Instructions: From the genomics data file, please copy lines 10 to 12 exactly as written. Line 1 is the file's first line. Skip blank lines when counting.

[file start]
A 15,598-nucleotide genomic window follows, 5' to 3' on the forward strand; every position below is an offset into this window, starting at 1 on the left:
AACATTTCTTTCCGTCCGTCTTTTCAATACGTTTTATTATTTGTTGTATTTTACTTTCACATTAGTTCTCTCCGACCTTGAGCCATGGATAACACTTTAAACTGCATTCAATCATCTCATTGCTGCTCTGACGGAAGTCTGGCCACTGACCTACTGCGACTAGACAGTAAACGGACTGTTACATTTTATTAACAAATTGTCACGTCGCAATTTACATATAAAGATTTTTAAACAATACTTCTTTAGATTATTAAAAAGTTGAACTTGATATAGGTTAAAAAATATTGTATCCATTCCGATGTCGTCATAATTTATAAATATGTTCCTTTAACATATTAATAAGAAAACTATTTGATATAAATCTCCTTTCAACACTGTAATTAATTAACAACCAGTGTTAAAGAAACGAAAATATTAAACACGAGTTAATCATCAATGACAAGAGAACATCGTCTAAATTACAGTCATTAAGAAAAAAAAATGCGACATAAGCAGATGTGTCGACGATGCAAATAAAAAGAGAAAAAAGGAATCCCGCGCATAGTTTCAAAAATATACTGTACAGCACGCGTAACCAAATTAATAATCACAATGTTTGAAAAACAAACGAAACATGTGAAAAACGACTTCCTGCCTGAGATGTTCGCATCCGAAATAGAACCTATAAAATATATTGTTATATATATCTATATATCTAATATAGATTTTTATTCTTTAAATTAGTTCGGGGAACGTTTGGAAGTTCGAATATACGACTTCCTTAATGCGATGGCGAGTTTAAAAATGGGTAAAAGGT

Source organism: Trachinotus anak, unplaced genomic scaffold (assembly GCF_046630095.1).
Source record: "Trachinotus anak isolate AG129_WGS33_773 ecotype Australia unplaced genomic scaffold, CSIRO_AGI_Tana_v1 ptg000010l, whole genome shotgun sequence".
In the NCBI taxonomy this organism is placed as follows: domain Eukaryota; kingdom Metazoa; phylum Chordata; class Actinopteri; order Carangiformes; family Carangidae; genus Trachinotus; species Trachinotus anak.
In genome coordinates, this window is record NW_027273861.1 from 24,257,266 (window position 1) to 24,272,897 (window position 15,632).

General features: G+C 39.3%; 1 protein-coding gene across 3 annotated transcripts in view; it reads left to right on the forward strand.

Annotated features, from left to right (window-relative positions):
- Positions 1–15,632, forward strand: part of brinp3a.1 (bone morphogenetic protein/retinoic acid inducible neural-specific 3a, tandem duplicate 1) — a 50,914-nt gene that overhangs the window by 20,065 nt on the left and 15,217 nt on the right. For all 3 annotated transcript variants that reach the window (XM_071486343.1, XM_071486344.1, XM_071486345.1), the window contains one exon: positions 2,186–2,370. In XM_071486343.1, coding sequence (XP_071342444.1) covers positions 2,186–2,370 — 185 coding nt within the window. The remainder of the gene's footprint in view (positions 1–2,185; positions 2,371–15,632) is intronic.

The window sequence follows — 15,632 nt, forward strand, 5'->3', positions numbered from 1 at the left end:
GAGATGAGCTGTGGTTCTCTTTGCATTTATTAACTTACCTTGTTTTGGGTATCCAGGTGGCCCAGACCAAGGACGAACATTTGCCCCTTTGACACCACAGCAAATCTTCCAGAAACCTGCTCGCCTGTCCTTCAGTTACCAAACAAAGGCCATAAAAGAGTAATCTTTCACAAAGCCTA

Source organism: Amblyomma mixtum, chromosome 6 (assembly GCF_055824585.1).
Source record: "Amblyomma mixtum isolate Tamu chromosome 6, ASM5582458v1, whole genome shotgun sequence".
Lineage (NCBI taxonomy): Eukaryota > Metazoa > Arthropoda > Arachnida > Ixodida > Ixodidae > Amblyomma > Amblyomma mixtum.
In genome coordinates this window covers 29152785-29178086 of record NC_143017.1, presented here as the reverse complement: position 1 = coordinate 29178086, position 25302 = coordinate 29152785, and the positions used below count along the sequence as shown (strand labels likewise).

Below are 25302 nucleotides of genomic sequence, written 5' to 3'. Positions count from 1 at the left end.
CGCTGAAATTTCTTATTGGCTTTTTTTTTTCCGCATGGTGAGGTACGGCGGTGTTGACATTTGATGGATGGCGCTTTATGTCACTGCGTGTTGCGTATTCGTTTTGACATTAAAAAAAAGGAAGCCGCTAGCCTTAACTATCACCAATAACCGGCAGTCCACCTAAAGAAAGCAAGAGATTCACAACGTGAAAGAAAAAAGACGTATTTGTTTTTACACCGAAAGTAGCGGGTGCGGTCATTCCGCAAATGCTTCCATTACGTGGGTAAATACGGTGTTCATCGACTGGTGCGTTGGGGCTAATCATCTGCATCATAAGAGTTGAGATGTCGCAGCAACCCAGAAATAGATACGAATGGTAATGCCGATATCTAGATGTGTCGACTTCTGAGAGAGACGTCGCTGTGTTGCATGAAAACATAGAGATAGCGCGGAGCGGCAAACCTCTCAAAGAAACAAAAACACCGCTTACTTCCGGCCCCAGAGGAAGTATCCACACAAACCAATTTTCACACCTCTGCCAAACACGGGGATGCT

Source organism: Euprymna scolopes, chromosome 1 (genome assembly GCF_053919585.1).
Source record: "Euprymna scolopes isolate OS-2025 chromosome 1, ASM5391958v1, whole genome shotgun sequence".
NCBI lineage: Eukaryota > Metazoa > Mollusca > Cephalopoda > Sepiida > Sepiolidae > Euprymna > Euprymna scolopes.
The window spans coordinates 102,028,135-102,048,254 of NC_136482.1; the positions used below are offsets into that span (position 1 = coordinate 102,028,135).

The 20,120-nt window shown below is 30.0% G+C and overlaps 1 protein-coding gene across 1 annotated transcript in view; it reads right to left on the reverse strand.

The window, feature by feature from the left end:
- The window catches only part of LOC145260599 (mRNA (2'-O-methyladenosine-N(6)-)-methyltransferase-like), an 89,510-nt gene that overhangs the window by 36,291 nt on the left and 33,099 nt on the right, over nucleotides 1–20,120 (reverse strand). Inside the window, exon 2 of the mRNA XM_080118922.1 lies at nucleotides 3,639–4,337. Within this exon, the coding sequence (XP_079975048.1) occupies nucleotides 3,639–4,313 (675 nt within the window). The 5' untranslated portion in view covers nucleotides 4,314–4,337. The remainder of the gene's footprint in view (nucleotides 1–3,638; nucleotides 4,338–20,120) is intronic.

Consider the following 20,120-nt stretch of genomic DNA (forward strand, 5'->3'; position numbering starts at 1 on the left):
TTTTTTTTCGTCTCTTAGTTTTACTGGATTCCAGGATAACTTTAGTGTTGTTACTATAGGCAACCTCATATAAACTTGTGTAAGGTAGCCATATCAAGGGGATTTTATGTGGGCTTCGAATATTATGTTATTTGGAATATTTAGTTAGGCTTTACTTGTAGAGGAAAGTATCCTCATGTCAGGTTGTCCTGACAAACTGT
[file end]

The window sequence follows — 15,632 nt, forward strand, 5'->3', positions numbered from 1 at the left end:
GAGATGAGCTGTGGTTCTCTTTGCATTTATTAACTTACCTTGTTTTGGGTATCCAGGTGGCCCAGACCAAGGACGAACATTTGCCCCTTTGACACCACAGCAAATCTTCCAGAAACCTGCTCGCCTGTCCTTCAGTTACCAAACAAAGGCCATAAAAGAGTAATCTTTCACAAAGCCTA

Source organism: Amblyomma mixtum, chromosome 6 (assembly GCF_055824585.1).